Steve Ballmer breaks out in an excited sweat just thinking about it. Angry nerds foam at the mouth over it in forums and chatrooms. Average consumers are still sliding mice around wondering where the hell the Start menu went while they use it.
If you thought Microsoft ruffled feathers with Windows Vista, you haven’t seen anything yet.
Windows 8 will be, without a doubt, the most divisive update to the operating system Microsoft has ever released. While other updates have rearranged, reskinned and retooled the desktop, Windows 8 is the first to push it away entirely and challenge the notion that a mouse and keyboard are necessary at all.
We could write volumes about everything that’s new in Windows 8 — and we already have — but if you’re just looking for the final word on what’s new in a nutshell, what works, what doesn’t, and whether you’ll like it, you’ve come to the right place. Here’s our full review of Windows 8.
Rebirth of an OS
If the road to hell is paved with good intentions, Microsoft must have had a cement mixer churning with the stuff when it set out to design Windows 8. Rather than carrying its touch-centric Windows Phone operating system over to tablets — as Apple did with iOS and Google did with Android — Microsoft worked the other direction, converting its full desktop operating system to touch.
Crazy? Perhaps. Harebrained? Maybe. But the strategy also leverages Microsoft’s most valuable asset: decades’ worth of compatible software. Everything from Microsoft Office to Photoshop remains accessible on Windows 8 tablets and convertibles, just as you would use them on a desktop or laptop computer. Hell, you can run AutoCAD and design furniture on your Surface Pro, as long as you’re cool with sketching out table legs with your finger.
To make full use of this blended mobile and desktop operating system, manufacturers are blurring the lines with their hardware as well. An armada of convertibles and hybrids has emerged on the horizon: laptops with screens that lay flat to act like tablets, and tablets that plug into optional keyboard docks to act like laptops. Most notably, Microsoft’s own Surface illuminates just how flexible the ideal Windows 8 machine could really be. While Apple hopes consumers will buy both iPads and MacBooks, Microsoft seems certain that one device can fulfill both roles, with Windows 8 as the glue that binds them together.
Different strokes for different folks
Microsoft offers its latest OS in four flavors: Windows 8, Windows 8 Pro, Windows 8 Enterprise, and Windows RT. The vanilla version should work fine for 90 percent of consumer needs, but Pro offers some business-savvy perks like BitLocker encryption for safeguarding data from prying eyes. The Enterprise version offers a unique feature called Windows To Go, which lets you actually boot a full, working version of Windows 8 off a thumb drive, but it’s only available through bulk licensing, effectively placing it out of the reach of consumers. Windows RT is only available when you buy a mobile device with it preinstalled. Because it runs on fundamentally different hardware (ARM processing chips instead of Intel x86 chips), Windows RT cannot run legacy Windows programs, only new software designed specifically for it. This lack of backward compatibility may be confusing to those shopping for Windows 8, because Microsoft isn’t advertising the differences. Keep it in mind.
Enter the age of ‘Modern UI’
Firing up Windows 8 for the first time, you’ll land on the Start screen, which is essentially a full-screen version of what used to be the Start menu. When fingers have to be accommodated alongside cursors, large icons are the order of the day, and Windows 8 has plenty. Various apps and functions are represented by colorful Live Tiles, which festoon the screen like colorful Chiclets. These are basically just shortcuts, but they have the ability to display information from within the app they represent, rather than just static icons. For instance, the Photos Live Tile will rotate through your photo collection, and the Weather Live Tile will show current conditions for your home location.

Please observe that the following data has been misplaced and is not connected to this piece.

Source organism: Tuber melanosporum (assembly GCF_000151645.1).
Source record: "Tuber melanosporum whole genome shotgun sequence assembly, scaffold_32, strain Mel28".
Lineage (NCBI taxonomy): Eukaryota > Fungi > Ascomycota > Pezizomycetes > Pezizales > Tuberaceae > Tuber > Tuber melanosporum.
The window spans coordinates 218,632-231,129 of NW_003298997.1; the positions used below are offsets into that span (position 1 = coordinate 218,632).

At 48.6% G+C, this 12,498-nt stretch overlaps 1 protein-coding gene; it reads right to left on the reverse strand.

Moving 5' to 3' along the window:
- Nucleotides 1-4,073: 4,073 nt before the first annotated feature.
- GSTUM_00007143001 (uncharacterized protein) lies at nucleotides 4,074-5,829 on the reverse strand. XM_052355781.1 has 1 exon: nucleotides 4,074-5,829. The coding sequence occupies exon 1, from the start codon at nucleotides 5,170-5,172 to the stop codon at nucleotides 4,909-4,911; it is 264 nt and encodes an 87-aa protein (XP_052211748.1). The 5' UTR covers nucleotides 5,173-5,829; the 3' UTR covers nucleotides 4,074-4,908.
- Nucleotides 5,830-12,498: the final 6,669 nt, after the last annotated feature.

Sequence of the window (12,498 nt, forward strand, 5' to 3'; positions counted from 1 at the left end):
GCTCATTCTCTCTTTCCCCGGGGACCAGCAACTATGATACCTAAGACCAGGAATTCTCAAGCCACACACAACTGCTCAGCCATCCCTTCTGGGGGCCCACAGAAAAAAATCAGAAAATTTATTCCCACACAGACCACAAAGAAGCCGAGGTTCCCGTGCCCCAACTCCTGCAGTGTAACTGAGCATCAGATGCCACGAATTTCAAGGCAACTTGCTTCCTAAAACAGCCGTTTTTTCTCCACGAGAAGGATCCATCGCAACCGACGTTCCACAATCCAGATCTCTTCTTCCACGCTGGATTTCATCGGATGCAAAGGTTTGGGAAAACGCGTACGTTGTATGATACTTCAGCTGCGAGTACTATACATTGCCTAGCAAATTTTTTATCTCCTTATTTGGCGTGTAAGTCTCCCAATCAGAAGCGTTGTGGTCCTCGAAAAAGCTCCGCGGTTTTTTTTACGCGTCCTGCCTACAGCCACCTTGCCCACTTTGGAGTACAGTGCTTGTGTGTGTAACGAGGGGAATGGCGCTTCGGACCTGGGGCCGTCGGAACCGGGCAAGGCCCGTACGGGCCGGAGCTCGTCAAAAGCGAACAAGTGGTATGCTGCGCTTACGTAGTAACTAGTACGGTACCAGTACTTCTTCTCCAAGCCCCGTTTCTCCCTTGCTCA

Microsoft refers to this supersized, colorful new computing environment as “Modern UI.” It extends beyond just the Start screen to apps that have been specifically built for it, which use the same giant text, squared-off edges and stark expanses of solid color.
Besides simply making everything bigger for fingers, Microsoft has cleaned up the interface with the same strategy you may have employed as a 10-year-old when you “cleaned” your room by bulldozing all your toys under the bed. None of the options you used to find under menus like File, Edit, View are visible at the top of the screen anymore; they’ve all been shoved off screen. You’ll need to summon them by right clicking, moving your mouse to the corners of the screen, or swiping in from the corners, if you’re using a touch interface. For instance, moving the mouse to the lower right-hand corner summons a “Charms bar,” where you can search within an app, share, interact with devices (think printing) and find more settings. Digging around within these takes place in a right-hand column that opens to show the various menus.
If you’re using a tablet device, a physical home button will always bring you back to the Start screen from whatever app or menu you’re in — a familiar gesture from anyone making the transition from iOS or Android. If you’re on a PC, the Windows button the keyboard will serve the same purpose.
What happened to “old Windows?” It’s still there, hiding under a Live Tile labeled desktop. Here, longtime Windows users will feel right at home: It looks almost identical to Windows 7, minus a few visual tweaks (like getting rid of Aero) and the missing Start menu. Mousing to where Start used to be will bring you to the Start screen instead, snapping you back to the Modern user interface.
When apps load on the desktop, they stay on the desktop, rather than loading fullscreen like a Modern UI app. The desktop is essentially treated as just another app within the larger Modern UI interface — a sandbox for you to run all the legacy software you need to run, but no longer “home.”
More than just a new face
The Modern UI overhaul represents the most dramatic and easily noticeable change to Windows 8, but there are other surprises beneath the surface (pun intended) for users who care more about how Windows runs than what it looks like. Streamlined code delivers boot speeds that Windows users could only dream of up until this point — it loads significantly faster than Windows 7. The task manager gets a visual overhaul that makes it easier to spot which programs are gobbling up precious RAM and which are benign. File Explorer (formerly Windows Explorer) now sports the same “ribbon” interface you’ve seen in the most recent versions of Microsoft Office, which changes on the fly to deliver the options that are most relevant to you. (You don’t need the option to rotate a picture, for instance, if you’re not clicking on a picture.) Antivirus protection now comes standard with Windows Defender, and you have more security options for locking your PC, like PIN numbers and picture passwords (which you tap and swipe in different spots to unlock).